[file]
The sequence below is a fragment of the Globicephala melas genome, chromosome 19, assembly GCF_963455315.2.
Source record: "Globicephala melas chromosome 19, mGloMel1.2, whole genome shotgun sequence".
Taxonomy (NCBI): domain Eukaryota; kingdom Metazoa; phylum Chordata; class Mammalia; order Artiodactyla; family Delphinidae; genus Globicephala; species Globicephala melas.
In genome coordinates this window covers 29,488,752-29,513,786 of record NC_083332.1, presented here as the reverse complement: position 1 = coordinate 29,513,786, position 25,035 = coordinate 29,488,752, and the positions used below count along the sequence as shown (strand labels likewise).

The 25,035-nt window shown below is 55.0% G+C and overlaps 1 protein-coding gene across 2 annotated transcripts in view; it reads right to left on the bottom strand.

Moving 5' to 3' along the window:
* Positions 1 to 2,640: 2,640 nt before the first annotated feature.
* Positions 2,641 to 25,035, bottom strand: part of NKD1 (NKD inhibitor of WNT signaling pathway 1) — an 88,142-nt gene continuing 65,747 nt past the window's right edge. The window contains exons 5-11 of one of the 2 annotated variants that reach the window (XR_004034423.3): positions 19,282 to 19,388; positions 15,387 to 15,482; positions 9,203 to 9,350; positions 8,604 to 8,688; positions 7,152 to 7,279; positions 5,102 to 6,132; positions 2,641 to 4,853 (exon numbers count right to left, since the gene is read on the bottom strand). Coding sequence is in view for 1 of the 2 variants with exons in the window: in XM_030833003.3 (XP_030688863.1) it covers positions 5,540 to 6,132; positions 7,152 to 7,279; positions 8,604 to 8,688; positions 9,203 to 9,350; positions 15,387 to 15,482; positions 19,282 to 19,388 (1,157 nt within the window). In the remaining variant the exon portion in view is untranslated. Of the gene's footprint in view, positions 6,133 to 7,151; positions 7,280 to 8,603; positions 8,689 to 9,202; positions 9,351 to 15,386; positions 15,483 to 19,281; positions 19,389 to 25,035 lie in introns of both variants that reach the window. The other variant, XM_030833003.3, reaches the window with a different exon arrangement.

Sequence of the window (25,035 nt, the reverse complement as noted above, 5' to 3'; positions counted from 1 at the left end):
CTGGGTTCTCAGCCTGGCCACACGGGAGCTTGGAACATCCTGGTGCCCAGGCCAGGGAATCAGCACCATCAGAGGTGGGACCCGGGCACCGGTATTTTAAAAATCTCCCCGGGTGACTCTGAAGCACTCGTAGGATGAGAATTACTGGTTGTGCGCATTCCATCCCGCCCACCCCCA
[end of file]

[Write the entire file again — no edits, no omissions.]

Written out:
The sequence below is a fragment of the Globicephala melas genome, chromosome 19, assembly GCF_963455315.2.
Source record: "Globicephala melas chromosome 19, mGloMel1.2, whole genome shotgun sequence".
Taxonomy (NCBI): domain Eukaryota; kingdom Metazoa; phylum Chordata; class Mammalia; order Artiodactyla; family Delphinidae; genus Globicephala; species Globicephala melas.
In genome coordinates this window covers 29,488,752-29,513,786 of record NC_083332.1, presented here as the reverse complement: position 1 = coordinate 29,513,786, position 25,035 = coordinate 29,488,752, and the positions used below count along the sequence as shown (strand labels likewise).

The 25,035-nt window shown below is 55.0% G+C and overlaps 1 protein-coding gene across 2 annotated transcripts in view; it reads right to left on the bottom strand.

Moving 5' to 3' along the window:
* Positions 1 to 2,640: 2,640 nt before the first annotated feature.
* Positions 2,641 to 25,035, bottom strand: part of NKD1 (NKD inhibitor of WNT signaling pathway 1) — an 88,142-nt gene continuing 65,747 nt past the window's right edge. The window contains exons 5-11 of one of the 2 annotated variants that reach the window (XR_004034423.3): positions 19,282 to 19,388; positions 15,387 to 15,482; positions 9,203 to 9,350; positions 8,604 to 8,688; positions 7,152 to 7,279; positions 5,102 to 6,132; positions 2,641 to 4,853 (exon numbers count right to left, since the gene is read on the bottom strand). Coding sequence is in view for 1 of the 2 variants with exons in the window: in XM_030833003.3 (XP_030688863.1) it covers positions 5,540 to 6,132; positions 7,152 to 7,279; positions 8,604 to 8,688; positions 9,203 to 9,350; positions 15,387 to 15,482; positions 19,282 to 19,388 (1,157 nt within the window). In the remaining variant the exon portion in view is untranslated. Of the gene's footprint in view, positions 6,133 to 7,151; positions 7,280 to 8,603; positions 8,689 to 9,202; positions 9,351 to 15,386; positions 15,483 to 19,281; positions 19,389 to 25,035 lie in introns of both variants that reach the window. The other variant, XM_030833003.3, reaches the window with a different exon arrangement.

Sequence of the window (25,035 nt, the reverse complement as noted above, 5' to 3'; positions counted from 1 at the left end):
CTGGGTTCTCAGCCTGGCCACACGGGAGCTTGGAACATCCTGGTGCCCAGGCCAGGGAATCAGCACCATCAGAGGTGGGACCCGGGCACCGGTATTTTAAAAATCTCCCCGGGTGACTCTGAAGCACTCGTAGGATGAGAATTACTGGTTGTGCGCATTCCATCCCGCCCACCCCCA